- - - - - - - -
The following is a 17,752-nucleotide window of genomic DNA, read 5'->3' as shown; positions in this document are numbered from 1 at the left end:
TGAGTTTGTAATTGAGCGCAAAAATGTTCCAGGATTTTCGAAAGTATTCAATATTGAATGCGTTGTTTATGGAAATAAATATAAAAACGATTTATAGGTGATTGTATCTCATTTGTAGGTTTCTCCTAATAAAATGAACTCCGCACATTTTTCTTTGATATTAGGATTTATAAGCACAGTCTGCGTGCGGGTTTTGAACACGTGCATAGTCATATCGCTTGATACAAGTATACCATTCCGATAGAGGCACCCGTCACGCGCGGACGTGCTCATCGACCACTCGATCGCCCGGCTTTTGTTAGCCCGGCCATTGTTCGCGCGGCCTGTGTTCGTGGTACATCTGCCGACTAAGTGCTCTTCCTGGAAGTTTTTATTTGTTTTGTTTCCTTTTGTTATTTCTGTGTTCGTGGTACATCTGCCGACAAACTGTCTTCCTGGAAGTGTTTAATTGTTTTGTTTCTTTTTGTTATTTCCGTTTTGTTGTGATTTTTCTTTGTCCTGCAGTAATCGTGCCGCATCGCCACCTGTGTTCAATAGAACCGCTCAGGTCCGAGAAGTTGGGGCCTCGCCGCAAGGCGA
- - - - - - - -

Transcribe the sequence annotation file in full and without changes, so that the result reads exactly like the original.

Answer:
The following is a 17,752-nucleotide window of genomic DNA, read 5'->3' as shown; positions in this document are numbered from 1 at the left end:
TGAGTTTGTAATTGAGCGCAAAAATGTTCCAGGATTTTCGAAAGTATTCAATATTGAATGCGTTGTTTATGGAAATAAATATAAAAACGATTTATAGGTGATTGTATCTCATTTGTAGGTTTCTCCTAATAAAATGAACTCCGCACATTTTTCTTTGATATTAGGATTTATAAGCACAGTCTGCGTGCGGGTTTTGAACACGTGCATAGTCATATCGCTTGATACAAGTATACCATTCCGATAGAGGCACCCGTCACGCGCGGACGTGCTCATCGACCACTCGATCGCCCGGCTTTTGTTAGCCCGGCCATTGTTCGCGCGGCCTGTGTTCGTGGTACATCTGCCGACTAAGTGCTCTTCCTGGAAGTTTTTATTTGTTTTGTTTCCTTTTGTTATTTCTGTGTTCGTGGTACATCTGCCGACAAACTGTCTTCCTGGAAGTGTTTAATTGTTTTGTTTCTTTTTGTTATTTCCGTTTTGTTGTGATTTTTCTTTGTCCTGCAGTAATCGTGCCGCATCGCCACCTGTGTTCAATAGAACCGCTCAGGTCCGAGAAGTTGGGGCCTCGCCGCAAGGCGA